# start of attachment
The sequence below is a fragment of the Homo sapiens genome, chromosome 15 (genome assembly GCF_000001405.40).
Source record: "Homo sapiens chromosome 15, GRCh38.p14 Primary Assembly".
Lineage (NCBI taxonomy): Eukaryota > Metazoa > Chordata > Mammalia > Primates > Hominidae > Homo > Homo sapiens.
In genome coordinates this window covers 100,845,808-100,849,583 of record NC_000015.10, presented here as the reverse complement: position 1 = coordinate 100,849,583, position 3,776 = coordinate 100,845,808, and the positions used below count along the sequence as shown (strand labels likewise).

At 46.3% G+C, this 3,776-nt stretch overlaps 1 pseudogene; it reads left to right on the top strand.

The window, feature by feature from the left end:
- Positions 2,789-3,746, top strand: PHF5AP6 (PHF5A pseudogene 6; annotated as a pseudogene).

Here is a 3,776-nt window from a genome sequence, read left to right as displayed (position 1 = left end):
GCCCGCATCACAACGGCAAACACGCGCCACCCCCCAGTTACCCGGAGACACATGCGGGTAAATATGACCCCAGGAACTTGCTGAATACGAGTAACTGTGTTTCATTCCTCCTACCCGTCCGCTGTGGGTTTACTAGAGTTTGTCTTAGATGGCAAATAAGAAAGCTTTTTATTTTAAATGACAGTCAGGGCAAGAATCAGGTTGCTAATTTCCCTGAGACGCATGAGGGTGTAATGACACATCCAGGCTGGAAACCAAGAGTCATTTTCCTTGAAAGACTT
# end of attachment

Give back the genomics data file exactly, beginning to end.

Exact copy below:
The sequence below is a fragment of the Homo sapiens genome, chromosome 15 (genome assembly GCF_000001405.40).
Source record: "Homo sapiens chromosome 15, GRCh38.p14 Primary Assembly".
Lineage (NCBI taxonomy): Eukaryota > Metazoa > Chordata > Mammalia > Primates > Hominidae > Homo > Homo sapiens.
In genome coordinates this window covers 100,845,808-100,849,583 of record NC_000015.10, presented here as the reverse complement: position 1 = coordinate 100,849,583, position 3,776 = coordinate 100,845,808, and the positions used below count along the sequence as shown (strand labels likewise).

At 46.3% G+C, this 3,776-nt stretch overlaps 1 pseudogene; it reads left to right on the top strand.

The window, feature by feature from the left end:
- Positions 2,789-3,746, top strand: PHF5AP6 (PHF5A pseudogene 6; annotated as a pseudogene).

Here is a 3,776-nt window from a genome sequence, read left to right as displayed (position 1 = left end):
GCCCGCATCACAACGGCAAACACGCGCCACCCCCCAGTTACCCGGAGACACATGCGGGTAAATATGACCCCAGGAACTTGCTGAATACGAGTAACTGTGTTTCATTCCTCCTACCCGTCCGCTGTGGGTTTACTAGAGTTTGTCTTAGATGGCAAATAAGAAAGCTTTTTATTTTAAATGACAGTCAGGGCAAGAATCAGGTTGCTAATTTCCCTGAGACGCATGAGGGTGTAATGACACATCCAGGCTGGAAACCAAGAGTCATTTTCCTTGAAAGACTT